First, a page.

Empowered Waiting: Building a Virtual Program that Supports Chronic Pain Care
The impact that chronic pain has on quality of life is well known. Having significant effects on a person’s physical and mental health, it is not always easy to quickly identify the comprehensive care needed for this at times complex condition. Today chronic pain, which is defined as pain that persists or recurs for more than three months, is recognized as a disease in its own right. Yet despite this knowledge, wait times for persons with chronic pain to receive treatment in Canada can currently range from six months to two and a half years, depending on the program or referred service. Such lengthy periods of waiting to receive care can lead to further deteriorations in health, functioning and quality of life. While reducing wait times is critical to improving chronic pain management and care, School of Nursing faculty member Dr. Rosemary Wilson and the interprofessional health research team she co-leads have decided to turn these wait times into an opportunity—implementing accessible interventions that improve psychosocial functions and support people’s abilities to actively manage their condition.
The treatment of chronic pain usually requires a multi-pronged approach that incorporates not just medication and non-pharmacological therapies, but also self-management activities like modified exercises, mindfulness, lifestyle modification and pain education. In fact, self-management is widely recognized by clinicians as critical to improving self-efficacy and functional outcomes for chronic pain sufferers, while reducing healthcare costs. "When we know that fewer than 50% of people report that they are ready to change their behaviors at the start of treatment, capitalizing on the wait time to improve readiness and self-management just makes good sense" says Dr. Wilson.
That’s where the teams’ "Empowered Management" research project comes in. Its a feasibility study designed to get a better sense of how practical it is for patients living with chronic pain to follow an online program designed to enhance their readiness for change and build the self-management skills they will need to work with health teams at chronic pain clinics. The program is comprised of self-directed modules and learning activities with coaching support. Delivered virtually by health providers, the coaching sessions focus on increasing motivation and commitment to change by exploring and resolving uncertainty and ambivalence. The online educational modules were developed and reviewed in partnership with clinical experts and persons living with chronic pain.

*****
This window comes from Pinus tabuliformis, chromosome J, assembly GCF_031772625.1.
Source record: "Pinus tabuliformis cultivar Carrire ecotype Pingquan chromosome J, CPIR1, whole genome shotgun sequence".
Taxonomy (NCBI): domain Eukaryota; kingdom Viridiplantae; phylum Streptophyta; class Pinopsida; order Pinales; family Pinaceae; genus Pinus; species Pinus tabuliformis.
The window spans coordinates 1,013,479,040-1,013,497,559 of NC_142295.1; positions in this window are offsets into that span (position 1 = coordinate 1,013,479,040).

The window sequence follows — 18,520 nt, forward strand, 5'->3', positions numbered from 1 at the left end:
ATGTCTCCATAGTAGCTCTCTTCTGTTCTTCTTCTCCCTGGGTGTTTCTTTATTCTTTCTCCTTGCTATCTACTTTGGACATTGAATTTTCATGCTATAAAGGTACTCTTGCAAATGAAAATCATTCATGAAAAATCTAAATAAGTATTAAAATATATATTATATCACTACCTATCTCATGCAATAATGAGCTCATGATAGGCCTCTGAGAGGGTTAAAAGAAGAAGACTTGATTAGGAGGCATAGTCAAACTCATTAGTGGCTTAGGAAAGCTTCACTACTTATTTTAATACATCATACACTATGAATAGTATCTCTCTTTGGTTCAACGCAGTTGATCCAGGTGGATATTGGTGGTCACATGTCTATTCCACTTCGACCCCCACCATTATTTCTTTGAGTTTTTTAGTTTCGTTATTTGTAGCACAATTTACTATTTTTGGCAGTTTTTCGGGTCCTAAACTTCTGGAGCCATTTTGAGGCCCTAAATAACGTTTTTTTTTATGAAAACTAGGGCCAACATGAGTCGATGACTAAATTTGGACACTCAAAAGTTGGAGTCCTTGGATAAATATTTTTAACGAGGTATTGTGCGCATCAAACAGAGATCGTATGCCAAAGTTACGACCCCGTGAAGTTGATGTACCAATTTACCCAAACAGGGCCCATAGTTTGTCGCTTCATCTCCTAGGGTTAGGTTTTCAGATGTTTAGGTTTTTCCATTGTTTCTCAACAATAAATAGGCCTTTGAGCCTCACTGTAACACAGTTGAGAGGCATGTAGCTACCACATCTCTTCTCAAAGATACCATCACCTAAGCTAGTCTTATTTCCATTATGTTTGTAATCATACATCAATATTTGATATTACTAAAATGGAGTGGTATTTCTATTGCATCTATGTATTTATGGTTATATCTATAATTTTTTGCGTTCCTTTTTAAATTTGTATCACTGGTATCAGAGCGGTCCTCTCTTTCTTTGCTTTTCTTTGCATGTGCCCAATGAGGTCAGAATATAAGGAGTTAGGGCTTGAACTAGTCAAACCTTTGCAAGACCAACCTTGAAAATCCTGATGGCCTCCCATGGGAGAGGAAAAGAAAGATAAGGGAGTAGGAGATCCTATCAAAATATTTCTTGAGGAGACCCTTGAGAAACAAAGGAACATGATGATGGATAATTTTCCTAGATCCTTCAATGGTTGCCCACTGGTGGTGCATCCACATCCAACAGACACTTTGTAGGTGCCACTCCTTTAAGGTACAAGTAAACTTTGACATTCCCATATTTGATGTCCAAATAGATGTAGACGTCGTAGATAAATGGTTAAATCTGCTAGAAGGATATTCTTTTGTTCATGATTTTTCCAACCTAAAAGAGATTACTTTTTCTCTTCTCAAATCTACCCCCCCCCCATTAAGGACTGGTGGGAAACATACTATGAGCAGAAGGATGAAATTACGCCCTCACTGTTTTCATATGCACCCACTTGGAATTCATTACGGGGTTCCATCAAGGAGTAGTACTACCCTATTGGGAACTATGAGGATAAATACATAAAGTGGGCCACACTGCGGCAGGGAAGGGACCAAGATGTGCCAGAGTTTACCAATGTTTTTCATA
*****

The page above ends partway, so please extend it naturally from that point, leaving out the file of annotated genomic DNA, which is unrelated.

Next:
"The ultimate goal is to equip those we care for with the knowledge and the motivation they need to fully engage with and reap the benefits of their care plan" says Dr. Rosemary Wilson, who co-leads the interprofessional research team with Dr. Rachael Bosma (Toronto Academic Pain Management Institute/University of Toronto). “We are excited to trial a virtual method of delivering the program, to prepare persons for interdisciplinary chronic pain care.”
Study recruitment is approaching completion, with participants selected from two chronic pain clinic waitlists in Ontario: one based in Kingston and one in Toronto. Outcomes are assessed pre- and post-intervention and will guide the implementation of this program at a larger scale in the future. While the project’s original timeline has been impacted by the pandemic, Dr. Wilson sees a renewed importance in finding ways to use the often growing wait times within the Canadian health system. “Our experience with the COVID-19 pandemic has reaffirmed the need to be creative in providing care in different ways; engaging people awaiting care is innovative and efficient and the virtual platform increases access”.
Watch Dr. Wilson's and patient partner Lynn Cooper's presentation regarding this work at the School of Nursing's Academic Series: https://stream.queensu.ca/Watch/IAPAEOWJ